The Clean Diesel Tribal Grant program allocates $2 million from the Diesel Emissions Reduction Act for vehicle replacement, including school buses, to improve air quality in tribal jurisdictions, it was announced, as well as the deadline for applications to be submitted.
The Friday announcement said that Native American tribal governments, intertribal consortiums between two or more tribes, and Alaskan native villages, are eligible to apply for up to $800,000 in funding, if they have jurisdiction over transportation or air quality. The U.S Department of the Interior states that there are 573 federally-recognized American Indian tribes and Alaska Natives in the U.S.
School buses are among the vehicles (and their engines) that are eligible for replacement under the Clean Diesel Tribal Grant program, in addition to class 5-8 heavy duty highway vehicles, locomotive engines and marine engines. Vehicles or equipment that are used in construction, cargo handling, agriculture, mining or energy production, are also eligible.
Grant funds may also be used for clean diesel projects that use technologies and equipment that are approved by the EPA and California Air Resources Board. These could include: exhaust control technologies, engine upgrades, certified engine configurations, clean alternative fuel conversions, idle-reduction technologies, aerodynamic technologies and low-rolling-resistance tires.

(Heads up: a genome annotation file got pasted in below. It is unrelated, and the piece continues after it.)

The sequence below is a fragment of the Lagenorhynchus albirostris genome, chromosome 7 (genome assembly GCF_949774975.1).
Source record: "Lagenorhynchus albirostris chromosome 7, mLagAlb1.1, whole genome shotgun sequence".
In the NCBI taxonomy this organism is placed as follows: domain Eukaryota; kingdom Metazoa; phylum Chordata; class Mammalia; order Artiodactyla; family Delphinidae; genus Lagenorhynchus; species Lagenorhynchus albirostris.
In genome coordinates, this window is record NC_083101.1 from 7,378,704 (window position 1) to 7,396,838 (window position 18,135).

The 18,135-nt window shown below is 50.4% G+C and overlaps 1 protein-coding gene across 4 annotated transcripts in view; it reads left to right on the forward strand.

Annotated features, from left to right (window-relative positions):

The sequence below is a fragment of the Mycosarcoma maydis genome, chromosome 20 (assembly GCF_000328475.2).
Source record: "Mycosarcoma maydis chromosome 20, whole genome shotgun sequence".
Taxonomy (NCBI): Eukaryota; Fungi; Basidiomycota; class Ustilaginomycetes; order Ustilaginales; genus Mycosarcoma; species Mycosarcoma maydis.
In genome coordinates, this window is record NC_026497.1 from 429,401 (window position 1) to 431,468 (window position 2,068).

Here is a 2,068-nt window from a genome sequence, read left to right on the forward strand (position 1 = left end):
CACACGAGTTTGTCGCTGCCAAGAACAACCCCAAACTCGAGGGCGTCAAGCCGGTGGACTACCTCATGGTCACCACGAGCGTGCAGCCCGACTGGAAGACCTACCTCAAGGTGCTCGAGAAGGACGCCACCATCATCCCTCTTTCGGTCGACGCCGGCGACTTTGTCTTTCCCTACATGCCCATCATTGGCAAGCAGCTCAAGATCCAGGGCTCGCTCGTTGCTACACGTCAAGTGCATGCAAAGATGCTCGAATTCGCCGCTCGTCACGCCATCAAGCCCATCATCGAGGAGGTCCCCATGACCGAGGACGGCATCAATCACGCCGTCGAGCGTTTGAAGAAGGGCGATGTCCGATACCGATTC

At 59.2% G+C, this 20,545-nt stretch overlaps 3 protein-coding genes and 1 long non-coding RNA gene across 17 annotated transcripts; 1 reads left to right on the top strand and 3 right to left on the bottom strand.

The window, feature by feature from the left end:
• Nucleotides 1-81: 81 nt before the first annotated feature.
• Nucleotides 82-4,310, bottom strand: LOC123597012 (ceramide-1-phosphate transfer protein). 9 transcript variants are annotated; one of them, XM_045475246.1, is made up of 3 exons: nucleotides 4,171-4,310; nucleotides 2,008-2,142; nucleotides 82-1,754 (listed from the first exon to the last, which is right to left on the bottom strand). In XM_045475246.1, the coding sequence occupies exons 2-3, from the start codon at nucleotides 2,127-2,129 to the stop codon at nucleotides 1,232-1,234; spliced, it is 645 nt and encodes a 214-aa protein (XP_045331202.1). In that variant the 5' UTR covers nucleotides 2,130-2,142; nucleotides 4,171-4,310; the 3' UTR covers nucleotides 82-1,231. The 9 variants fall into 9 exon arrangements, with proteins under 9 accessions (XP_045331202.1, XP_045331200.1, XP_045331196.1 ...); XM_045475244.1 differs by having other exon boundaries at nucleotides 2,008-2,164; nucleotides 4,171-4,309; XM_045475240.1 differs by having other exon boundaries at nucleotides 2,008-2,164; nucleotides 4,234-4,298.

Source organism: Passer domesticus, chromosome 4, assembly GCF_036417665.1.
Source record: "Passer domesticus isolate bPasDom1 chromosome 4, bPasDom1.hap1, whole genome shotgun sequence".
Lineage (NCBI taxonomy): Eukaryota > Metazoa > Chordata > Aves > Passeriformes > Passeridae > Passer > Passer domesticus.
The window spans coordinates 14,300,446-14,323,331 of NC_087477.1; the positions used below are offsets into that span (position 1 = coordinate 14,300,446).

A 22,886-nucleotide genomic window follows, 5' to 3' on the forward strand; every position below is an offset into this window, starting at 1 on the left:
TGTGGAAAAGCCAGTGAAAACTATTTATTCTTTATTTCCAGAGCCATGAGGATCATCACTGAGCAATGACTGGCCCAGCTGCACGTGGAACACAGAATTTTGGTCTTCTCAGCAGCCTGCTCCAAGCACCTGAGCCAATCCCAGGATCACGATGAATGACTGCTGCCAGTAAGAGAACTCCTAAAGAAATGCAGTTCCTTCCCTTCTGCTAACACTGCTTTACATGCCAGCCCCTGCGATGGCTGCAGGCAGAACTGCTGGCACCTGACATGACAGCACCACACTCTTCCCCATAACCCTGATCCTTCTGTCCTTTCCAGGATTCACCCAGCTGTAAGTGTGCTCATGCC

However, the grant funds cannot be used for fueling infrastructure, federally-mandated emissions reduction programs, or emissions testing equipment.
The EPA explained that, “priority will be given to projects that are located in areas of poor air quality and areas that receive a disproportionate quantity of air pollution from diesel fleets.” One such example given was school bus depots or garages.
“Despite EPA’s diesel engine and fuel standards for new engines, the eleven million diesel engines already in use continue to emit large amounts of NOx (nitrogen oxide) and PM2.5 (particulate matter), which contribute to serious public health problems, including asthma, lung cancer, and various other cardiac and respiratory diseases,” the agency stated.
Priority will be given to applicants that can demonstrate community benefits, community engagement and partnerships, and project sustainability. The EPA estimated it would award 2-8 cooperative agreements as a result of this program.
Applications are being accepted until 11:59 p.m. EST on Sept. 6, and selected applicants should be notified the following month. Funds are planned to be awarded in December.
More information and application forms can be found on the Clean Diesel Tribal Grants website.